Kids whisper it in the hallways and don’t want anyone to know. Even parents are afraid to say it, yet school officials talk about all the time. It’s that dirty little ‘S’ word—Special Education!
For too long parents and students have thought of ‘special education’ as the dirty little secret that is kept amongst family members or whispered into the ear of the classroom teacher at the beginning of the new school year. Special Education is not something to be ashamed of. It is a school system’s way to ensure that all of our children are receiving instructional supports that are tailored to meet their individual needs. It’s as if we were all going on a journey, some of us run, others are only able to walk, while still others have someone else to carry them to the end. Special education involves “a wide variety of instructional services that are based on a child’s individual needs. Special education is not a place or a class”, but rather it is a description of the type of support that a student requires to ensure that he/she succeeds.
Some students are very gifted…geniuses even and they get pretty bored with the regular classroom curriculum. In such a case a different education plan would need to be appropriately designed to meet this student’s needs. Although each school district may use a different approach, in general, a gifted student may receive higher level or advanced classes that are more appropriate for his/her abilities and skills.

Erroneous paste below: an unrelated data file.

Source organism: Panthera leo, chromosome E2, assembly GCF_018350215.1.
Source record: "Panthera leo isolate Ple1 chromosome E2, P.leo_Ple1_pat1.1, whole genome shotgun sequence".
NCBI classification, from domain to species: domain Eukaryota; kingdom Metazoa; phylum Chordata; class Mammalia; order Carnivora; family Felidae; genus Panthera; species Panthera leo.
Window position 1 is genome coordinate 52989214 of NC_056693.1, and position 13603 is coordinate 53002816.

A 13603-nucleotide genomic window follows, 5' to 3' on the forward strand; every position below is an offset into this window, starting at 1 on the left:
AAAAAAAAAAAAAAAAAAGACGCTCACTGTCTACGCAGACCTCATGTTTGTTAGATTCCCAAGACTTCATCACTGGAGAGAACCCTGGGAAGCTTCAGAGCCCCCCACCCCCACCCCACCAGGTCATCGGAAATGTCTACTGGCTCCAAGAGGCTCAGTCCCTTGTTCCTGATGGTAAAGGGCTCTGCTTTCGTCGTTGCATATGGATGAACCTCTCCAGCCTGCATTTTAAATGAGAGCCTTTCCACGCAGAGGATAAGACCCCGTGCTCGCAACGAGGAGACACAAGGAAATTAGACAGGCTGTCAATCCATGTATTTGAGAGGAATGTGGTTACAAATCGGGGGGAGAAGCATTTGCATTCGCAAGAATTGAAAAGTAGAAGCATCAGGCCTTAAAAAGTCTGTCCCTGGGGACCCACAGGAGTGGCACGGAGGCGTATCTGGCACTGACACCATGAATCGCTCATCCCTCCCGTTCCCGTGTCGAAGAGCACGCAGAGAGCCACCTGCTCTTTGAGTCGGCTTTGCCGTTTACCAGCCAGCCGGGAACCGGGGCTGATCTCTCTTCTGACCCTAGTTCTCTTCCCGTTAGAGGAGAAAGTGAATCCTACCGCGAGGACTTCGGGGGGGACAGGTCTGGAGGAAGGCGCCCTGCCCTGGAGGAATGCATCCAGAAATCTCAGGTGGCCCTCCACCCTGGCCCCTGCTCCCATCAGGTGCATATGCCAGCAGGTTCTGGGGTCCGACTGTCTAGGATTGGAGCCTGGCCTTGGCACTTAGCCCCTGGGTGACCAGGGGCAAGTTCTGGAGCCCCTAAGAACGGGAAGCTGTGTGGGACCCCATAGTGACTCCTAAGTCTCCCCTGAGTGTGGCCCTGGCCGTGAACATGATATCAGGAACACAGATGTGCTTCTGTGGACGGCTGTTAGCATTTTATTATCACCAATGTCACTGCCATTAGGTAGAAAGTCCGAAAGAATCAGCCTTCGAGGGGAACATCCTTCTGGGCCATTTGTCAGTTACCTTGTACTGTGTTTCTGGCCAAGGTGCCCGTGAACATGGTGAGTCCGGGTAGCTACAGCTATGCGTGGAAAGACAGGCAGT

Similarly, if a child is struggling in the areas of reading writing or math and the educational professionals realize that this child may require additional and more intensive learning supports. A ‘special’ educational plan tailored for this individual will be developed. This student will receive these support services as a student with ‘special needs’. It is this group of students that will receive extra tutoring in the area of difficulty, for example, math, reading, writing or sometimes in terms of behavioral and emotional support services. There is a team of specially trained teachers, paraprofessionals, psychologists, speech pathologists, occupational and physical therapist that all work together to ensure that our children achieve their educational goals. For example: special provisions are made for children who are blind and have low vision or are deaf and hard of hearing, by using audio books, and FM systems in the classroom to assist learning. The idea is to ensure that every child has the best available opportunity to achieve educational success.
The No Child Left Behind Education Act 2001, (a reauthorization of the Elementary and Secondary Education Act), outlines that “children have the right to receive education in the ‘‘least restrictive environment.’’ That means that children who have disabilities should remain included with students without disabilities to the greatest degree possible while still receiving those services that allow the child to make progress toward his or her individual goals”. Special education services are designed to help all of our children succeed.
So the next time you hear someone whispering the words “special education…” (insert creepy theme music here) like it’s a bad or shameful thing, let them know that these words aren’t so scary after all. Special education involves a whole team of professionals who work to ensure that they offer the supports needed to ensure that all of our children receive the best educational experience possible. Special education shows that our educators care!